Opinion

The Great Debate

Like her or not, Hillary Clinton may be a cure for political apathy

Former U.S. Secretary of State Clinton speaks during the Clinton Global Citizens awards ceremony for the 2014 CGI in New York

Like her or not, Hillary Clinton may be a cure for political apathy

America is often described as an increasingly divided nation, and when it comes to Hillary Rodham Clinton, that couldn’t be truer. A recent poll by the Wall Street Journal and NBC News found her negative rating to be just two points less than her positive rating, at 41 and 43 percent respectively.

The point, though, is that people care about Clinton — and that’s usually the case whenever there’s a woman on the ballot, according to a new study.

Researchers at Arizona State University reported a demonstrable link between women senators and women’s political engagement. When women voters are represented by senators of their gender, they are more likely to vote, donate to a candidate, belong to a political organization, or get other people “to vote for a particular candidate.”

This is all good news as, if you take voter turnout as a measure, Americans are awfully apathetic about politics. The US ranks 120th out of 169 countries when it comes to voter turnout. Just 54% of eligible voters showed up at the polls on election day in 2012, and in the 2010 midterm elections, turnout was a dismal 37%.

The apathy problem is exacerbated by the fact that women, who represent half of the population, are less informed about and invested in politics than men. “Even at the start of the 21st century,” write Kim Fridkin and Patrick Kenney, the authors of the report, “women know far less about their senators than men.” Other studies show that women tend to be less informed about national and international politics than men are.

How technology widens the gender gap

The Internet and mobile phones have transformed our connections to people around the world. This technology has also, however, led to a widening gender gap in poorer countries. For it is largely men who control the information revolution that helps to educate, inform and empower.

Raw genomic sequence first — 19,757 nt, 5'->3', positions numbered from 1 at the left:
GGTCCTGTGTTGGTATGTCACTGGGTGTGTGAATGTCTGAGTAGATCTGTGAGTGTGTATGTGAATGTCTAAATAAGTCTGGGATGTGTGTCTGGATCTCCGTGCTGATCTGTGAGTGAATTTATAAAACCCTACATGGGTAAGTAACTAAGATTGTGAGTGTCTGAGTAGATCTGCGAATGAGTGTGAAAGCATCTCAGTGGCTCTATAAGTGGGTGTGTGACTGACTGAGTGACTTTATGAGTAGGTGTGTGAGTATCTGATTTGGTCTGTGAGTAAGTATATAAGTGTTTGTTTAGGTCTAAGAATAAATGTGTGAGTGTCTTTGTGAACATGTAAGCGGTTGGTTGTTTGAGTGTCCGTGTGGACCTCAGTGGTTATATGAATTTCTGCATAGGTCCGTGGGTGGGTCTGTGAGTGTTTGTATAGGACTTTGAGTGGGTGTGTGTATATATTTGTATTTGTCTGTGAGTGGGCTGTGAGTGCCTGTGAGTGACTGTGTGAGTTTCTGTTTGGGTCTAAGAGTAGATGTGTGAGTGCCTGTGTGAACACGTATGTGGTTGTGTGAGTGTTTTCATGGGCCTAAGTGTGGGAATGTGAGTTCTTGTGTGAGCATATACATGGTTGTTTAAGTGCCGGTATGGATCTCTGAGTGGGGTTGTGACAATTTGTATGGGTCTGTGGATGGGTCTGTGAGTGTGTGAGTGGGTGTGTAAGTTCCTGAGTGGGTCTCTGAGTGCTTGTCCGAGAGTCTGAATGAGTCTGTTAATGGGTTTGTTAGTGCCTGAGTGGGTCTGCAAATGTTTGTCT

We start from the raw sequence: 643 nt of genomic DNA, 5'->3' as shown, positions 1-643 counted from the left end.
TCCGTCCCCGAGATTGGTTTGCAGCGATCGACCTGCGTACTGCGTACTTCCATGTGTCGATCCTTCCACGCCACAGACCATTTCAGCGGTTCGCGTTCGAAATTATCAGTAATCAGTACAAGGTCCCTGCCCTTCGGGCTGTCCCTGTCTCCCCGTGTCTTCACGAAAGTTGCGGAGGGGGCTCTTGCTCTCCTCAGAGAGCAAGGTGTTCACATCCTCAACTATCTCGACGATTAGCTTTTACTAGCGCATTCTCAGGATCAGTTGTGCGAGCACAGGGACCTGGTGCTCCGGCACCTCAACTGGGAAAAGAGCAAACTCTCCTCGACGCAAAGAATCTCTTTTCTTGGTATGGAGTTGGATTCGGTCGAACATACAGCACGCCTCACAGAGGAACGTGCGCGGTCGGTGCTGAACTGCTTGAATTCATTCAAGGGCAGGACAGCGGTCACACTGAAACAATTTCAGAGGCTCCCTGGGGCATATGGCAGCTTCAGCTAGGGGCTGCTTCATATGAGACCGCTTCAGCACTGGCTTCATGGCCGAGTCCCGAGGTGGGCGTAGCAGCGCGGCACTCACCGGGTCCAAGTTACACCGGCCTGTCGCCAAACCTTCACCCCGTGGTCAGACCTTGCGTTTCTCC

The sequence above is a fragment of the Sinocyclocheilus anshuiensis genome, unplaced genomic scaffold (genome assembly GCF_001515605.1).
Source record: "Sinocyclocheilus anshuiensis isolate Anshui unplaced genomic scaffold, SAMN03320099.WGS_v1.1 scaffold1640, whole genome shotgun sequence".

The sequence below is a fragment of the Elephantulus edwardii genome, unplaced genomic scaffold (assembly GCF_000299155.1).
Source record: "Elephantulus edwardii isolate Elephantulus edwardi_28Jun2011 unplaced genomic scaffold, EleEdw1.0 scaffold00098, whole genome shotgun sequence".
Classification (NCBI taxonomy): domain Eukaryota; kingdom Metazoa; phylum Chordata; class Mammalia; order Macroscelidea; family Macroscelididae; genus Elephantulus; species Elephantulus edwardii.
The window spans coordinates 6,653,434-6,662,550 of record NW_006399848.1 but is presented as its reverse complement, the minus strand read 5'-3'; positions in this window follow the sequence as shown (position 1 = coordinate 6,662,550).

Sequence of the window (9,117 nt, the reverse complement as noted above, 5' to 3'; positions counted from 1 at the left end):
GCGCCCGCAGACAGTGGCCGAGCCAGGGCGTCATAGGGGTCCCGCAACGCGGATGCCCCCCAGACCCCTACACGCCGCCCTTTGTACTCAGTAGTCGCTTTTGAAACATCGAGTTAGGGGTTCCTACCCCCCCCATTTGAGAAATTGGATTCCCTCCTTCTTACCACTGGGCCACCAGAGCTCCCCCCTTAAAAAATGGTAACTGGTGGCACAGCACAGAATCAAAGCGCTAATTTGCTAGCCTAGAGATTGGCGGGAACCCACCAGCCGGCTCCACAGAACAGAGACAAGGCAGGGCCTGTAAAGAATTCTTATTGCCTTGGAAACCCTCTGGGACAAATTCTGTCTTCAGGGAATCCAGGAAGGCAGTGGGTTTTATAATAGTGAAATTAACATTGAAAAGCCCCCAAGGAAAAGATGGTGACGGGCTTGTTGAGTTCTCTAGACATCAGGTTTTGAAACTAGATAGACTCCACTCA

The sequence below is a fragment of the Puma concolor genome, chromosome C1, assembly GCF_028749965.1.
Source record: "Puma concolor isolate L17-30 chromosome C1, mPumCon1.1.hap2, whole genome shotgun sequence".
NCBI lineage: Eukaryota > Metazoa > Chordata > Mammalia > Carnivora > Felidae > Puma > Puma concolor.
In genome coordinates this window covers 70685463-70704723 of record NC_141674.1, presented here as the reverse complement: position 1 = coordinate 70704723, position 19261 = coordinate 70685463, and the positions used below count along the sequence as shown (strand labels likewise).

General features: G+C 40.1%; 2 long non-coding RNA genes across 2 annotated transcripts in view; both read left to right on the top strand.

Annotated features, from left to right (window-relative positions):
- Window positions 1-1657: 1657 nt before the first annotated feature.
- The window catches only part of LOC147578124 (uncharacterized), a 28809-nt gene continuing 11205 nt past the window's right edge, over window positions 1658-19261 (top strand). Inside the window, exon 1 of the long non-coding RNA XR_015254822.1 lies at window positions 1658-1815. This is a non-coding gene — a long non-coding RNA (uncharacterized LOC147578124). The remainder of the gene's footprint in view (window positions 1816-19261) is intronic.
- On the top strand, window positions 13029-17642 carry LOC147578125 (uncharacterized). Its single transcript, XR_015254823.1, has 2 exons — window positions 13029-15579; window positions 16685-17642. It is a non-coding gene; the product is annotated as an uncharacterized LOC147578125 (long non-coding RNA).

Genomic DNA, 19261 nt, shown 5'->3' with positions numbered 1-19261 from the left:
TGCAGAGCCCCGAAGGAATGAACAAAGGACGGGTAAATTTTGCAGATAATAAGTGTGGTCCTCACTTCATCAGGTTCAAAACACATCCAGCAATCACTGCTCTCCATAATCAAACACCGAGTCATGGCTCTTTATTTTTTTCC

In low and middle-income countries, a woman is 21 percent less likely than a man to own a mobile phone, according to research done by GSMA. In Africa, women are 23 percent less likely than a man to own a cell phone. In the Middle East the figure is 24 percent and in South Asia, 37 percent,

The factors driving women’s lack of connectivity vary from community to community. But the end result is always the same: disempowerment.

What women want is political key

No matter how artificial and canned the candidates can seem at a presidential debate, no matter how competent or ineffectual the moderator — the nominee’s true self will peak out at some point.

Thus did GOP presidential nominee Mitt Romney tip his hand when it comes to the all-important female vote — which both he and President Barack Obama have been scrambling after. He didn’t make a huge gaffe or get ensnared in a tough debate about choice. Moving around the stage, he seemed a 1950s throwback who had wandered in from a different decade — one where men were men, women wore shirtwaist dresses (Ann Romney’s uniform) and marriage was between a man and a woman.

Of course what drove this home was Romney’s anecdote about trying to find talented women for his staff when he was governor of Massachusetts from 2003-2007. He said he actually went to a number of women’s groups “and they brought us whole binders full of women.” Though he apparently flipped this story: The groups came to him unsolicited.

Is the world any closer to closing the gender gap?

The World Economic Forum (WEF) is out with its 6th annual Global Gender Gap report. The report measures how equitably countries are distributing their resources between women and men — regardless of their level of resources.

“By and large, the trends are positive,” one of the authors of the report Saadia Zahidi, who is the senior director at WEF, told correspondent Reuters Michelle Nichols. “85% of the 135 countries listed have made progress.”

Over the last six years, the gaps in health and education between men and women have been closed by 96% and 93%, respectively. However, the gaps in economic participation and political empowerment are much greater — 59% and 18%, respectively, over the last six years.

The gender gap in personal finance

womenmoneyIt’s not surprising that men and women handle their personal finances differently. Yet, data collected by the employee benefits company Financial Finesse shows that men trump women when it comes to managing their wallets.

Out of the 3,500 U.S. workers polled, 90 percent of men said they pay their bills on time each month compared to only 74 percent of women. Also, 71 percent of men said they have a handle on their cash flow so they spend less than they earn each month, while only 53 percent of women could claim the same.

Manisha Thakor, a Houston-based finance expert for women, explains that women tend to be less educated in personal finance.

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